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Notebooks with a Solid-State Drive: Cost Advantage or Liability?

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Notebooks with a Solid-State Drive: Cost Advantage or Liability?

Introduction
Many organizations’ use of notebooks already exceed 50 percent of their installed base of personal computers, with some achieving a penetration rate as high as 80-90 percent. Further, notebooks currently outsell desktops in businesses by a substantial margin. We expect the rate of notebook deployments to continue to exceed the deployment of fixed desktop PCs, and in fact accelerate as the cost differential continues to decline while the benefits to the mobile workforce continues to expand. Our research indicates that companies can achieve end user productivity improvements of 5-15 percent by deploying mobile computers instead of desktops. For knowledge workers, this can add to substantial bottom line returns to the business and can easily pay for the cost premium of a notebook over a desktop, with an ROI often achieved in a matter of months.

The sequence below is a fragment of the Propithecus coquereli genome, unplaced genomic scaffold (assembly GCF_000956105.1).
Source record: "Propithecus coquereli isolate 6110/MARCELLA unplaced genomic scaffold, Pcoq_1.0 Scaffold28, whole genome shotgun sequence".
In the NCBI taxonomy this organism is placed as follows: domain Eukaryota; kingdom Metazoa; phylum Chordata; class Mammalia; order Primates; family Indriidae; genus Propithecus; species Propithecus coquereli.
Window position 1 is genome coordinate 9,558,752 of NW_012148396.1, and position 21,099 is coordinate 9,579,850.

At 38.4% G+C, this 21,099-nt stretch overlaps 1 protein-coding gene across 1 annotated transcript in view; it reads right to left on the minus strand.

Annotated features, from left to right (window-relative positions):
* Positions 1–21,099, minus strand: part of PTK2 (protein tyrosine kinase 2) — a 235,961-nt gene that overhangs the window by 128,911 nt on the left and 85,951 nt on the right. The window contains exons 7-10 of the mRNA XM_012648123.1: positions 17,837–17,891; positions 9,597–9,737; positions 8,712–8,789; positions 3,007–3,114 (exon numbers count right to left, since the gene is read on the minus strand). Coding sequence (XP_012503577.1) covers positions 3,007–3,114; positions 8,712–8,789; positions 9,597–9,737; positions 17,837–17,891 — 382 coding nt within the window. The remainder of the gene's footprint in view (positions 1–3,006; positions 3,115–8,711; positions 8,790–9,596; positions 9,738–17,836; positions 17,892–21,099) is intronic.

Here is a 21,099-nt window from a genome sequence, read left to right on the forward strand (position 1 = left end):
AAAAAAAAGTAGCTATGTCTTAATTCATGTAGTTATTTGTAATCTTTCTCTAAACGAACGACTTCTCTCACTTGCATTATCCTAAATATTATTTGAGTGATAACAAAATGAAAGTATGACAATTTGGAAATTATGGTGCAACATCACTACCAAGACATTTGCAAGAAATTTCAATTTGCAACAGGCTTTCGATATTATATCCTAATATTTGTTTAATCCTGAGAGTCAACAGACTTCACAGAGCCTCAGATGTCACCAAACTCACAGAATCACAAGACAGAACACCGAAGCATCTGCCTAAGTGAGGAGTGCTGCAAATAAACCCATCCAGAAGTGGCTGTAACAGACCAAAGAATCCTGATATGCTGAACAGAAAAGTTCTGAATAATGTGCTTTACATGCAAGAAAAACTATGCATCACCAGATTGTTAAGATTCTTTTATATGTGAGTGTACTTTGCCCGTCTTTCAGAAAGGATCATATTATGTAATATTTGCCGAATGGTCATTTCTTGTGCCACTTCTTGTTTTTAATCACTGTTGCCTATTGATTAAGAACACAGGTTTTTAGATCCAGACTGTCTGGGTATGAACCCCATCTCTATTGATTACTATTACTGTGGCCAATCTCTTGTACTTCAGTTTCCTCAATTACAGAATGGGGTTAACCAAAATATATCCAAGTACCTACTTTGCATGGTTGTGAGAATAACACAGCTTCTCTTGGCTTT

The majority of businesses acquire enterprise-class notebooks as standard practice despite the somewhat higher cost compared to consumer-grade machines, as they represent a better value overall. They exhibit reduced failure rates, better manageability, increased standardization of components, and longer model life. Lately, manufacturers have been offering notebooks that substitute solid-state drives (SSD) for traditional hard disk drives (HDD). Most experts agree that SSDs offer enhanced capability to enterprise class notebooks. They provide lower operating power increasing battery life by up to 20 percent, lower failure rates than HDDs decreasing machine failure rates by up to 33 percent, and faster boot times and better application speeds increasing user productivity.

Read the full Notebooks with a Solid-State Drive: Cost Advantage or Liability Report.